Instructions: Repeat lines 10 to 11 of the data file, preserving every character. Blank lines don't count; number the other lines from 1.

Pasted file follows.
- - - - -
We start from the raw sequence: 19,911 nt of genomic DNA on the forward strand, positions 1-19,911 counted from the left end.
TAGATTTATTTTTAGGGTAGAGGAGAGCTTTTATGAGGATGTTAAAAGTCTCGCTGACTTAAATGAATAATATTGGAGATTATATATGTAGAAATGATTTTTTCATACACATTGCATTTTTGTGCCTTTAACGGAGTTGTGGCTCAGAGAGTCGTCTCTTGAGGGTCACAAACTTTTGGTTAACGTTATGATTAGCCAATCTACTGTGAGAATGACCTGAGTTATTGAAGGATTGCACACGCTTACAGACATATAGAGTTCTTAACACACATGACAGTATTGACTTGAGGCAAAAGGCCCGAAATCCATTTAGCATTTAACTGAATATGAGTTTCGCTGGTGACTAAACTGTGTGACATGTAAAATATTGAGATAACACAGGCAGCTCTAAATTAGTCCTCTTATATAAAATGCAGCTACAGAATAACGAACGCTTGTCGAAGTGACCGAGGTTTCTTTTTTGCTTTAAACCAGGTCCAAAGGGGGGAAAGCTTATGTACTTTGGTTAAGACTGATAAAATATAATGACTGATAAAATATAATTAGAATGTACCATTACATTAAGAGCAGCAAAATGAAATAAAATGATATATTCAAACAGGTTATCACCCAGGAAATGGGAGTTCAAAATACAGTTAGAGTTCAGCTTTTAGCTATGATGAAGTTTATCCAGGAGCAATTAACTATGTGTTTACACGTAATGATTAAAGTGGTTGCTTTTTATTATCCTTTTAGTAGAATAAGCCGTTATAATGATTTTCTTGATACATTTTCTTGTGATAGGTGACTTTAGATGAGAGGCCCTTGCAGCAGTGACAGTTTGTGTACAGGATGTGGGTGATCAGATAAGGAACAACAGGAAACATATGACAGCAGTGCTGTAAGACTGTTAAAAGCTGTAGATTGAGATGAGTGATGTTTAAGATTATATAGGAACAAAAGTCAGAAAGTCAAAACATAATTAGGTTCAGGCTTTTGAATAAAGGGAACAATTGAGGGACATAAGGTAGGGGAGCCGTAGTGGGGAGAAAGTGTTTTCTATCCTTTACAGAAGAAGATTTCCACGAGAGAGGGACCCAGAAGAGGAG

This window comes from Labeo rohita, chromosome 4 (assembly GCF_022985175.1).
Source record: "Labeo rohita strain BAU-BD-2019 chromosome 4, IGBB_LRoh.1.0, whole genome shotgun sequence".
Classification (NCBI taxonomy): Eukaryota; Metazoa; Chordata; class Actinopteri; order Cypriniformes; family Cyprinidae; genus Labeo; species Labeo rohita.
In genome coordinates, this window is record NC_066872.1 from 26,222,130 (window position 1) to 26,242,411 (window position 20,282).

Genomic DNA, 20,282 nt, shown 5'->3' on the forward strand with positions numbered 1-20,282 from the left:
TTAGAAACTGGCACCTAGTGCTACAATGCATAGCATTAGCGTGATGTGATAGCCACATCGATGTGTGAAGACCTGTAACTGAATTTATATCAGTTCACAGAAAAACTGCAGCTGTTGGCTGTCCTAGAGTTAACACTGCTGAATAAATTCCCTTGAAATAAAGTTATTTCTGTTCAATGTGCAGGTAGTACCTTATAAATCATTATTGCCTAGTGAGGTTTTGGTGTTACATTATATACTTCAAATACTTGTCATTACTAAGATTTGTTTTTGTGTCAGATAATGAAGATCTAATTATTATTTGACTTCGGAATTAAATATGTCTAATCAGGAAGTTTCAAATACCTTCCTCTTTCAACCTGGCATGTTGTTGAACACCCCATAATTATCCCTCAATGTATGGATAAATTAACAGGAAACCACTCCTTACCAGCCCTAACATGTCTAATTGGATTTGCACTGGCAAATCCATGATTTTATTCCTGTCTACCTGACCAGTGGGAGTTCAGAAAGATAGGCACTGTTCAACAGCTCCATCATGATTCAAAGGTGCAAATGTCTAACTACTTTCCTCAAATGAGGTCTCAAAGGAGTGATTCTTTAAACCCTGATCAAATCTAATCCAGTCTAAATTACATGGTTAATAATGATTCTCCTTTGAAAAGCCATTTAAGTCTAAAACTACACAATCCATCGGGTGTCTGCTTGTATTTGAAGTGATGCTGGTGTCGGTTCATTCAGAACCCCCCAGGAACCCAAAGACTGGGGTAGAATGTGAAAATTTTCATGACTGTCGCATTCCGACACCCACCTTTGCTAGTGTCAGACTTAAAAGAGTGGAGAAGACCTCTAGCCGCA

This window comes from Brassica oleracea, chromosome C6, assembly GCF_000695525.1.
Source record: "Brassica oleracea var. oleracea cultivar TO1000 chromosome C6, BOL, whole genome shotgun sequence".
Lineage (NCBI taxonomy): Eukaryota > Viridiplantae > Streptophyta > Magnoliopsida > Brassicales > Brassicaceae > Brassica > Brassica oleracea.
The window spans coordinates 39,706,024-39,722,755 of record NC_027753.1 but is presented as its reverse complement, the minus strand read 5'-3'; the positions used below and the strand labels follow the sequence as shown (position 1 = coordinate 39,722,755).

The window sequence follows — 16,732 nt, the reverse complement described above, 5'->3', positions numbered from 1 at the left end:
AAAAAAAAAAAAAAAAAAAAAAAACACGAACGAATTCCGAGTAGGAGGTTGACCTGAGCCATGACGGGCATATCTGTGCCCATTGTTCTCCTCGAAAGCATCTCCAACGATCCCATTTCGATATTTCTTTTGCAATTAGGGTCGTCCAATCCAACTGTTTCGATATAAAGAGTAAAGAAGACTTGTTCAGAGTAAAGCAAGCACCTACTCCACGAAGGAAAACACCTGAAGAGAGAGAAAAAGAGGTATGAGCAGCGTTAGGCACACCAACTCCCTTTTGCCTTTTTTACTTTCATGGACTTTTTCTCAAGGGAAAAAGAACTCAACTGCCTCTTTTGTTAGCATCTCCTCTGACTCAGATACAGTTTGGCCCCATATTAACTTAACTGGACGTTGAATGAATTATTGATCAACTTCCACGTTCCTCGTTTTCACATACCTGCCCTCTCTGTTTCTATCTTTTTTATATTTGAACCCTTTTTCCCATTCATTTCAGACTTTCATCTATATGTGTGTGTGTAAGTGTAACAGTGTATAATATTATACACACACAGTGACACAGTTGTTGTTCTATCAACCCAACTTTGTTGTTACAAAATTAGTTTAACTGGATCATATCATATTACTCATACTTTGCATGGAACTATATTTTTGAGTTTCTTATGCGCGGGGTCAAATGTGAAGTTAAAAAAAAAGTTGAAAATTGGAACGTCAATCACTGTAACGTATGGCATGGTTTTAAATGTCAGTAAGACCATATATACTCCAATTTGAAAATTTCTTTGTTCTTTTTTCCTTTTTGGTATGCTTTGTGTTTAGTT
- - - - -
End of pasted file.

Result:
Source record: "Brassica oleracea var. oleracea cultivar TO1000 chromosome C6, BOL, whole genome shotgun sequence".
Lineage (NCBI taxonomy): Eukaryota > Viridiplantae > Streptophyta > Magnoliopsida > Brassicales > Brassicaceae > Brassica > Brassica oleracea.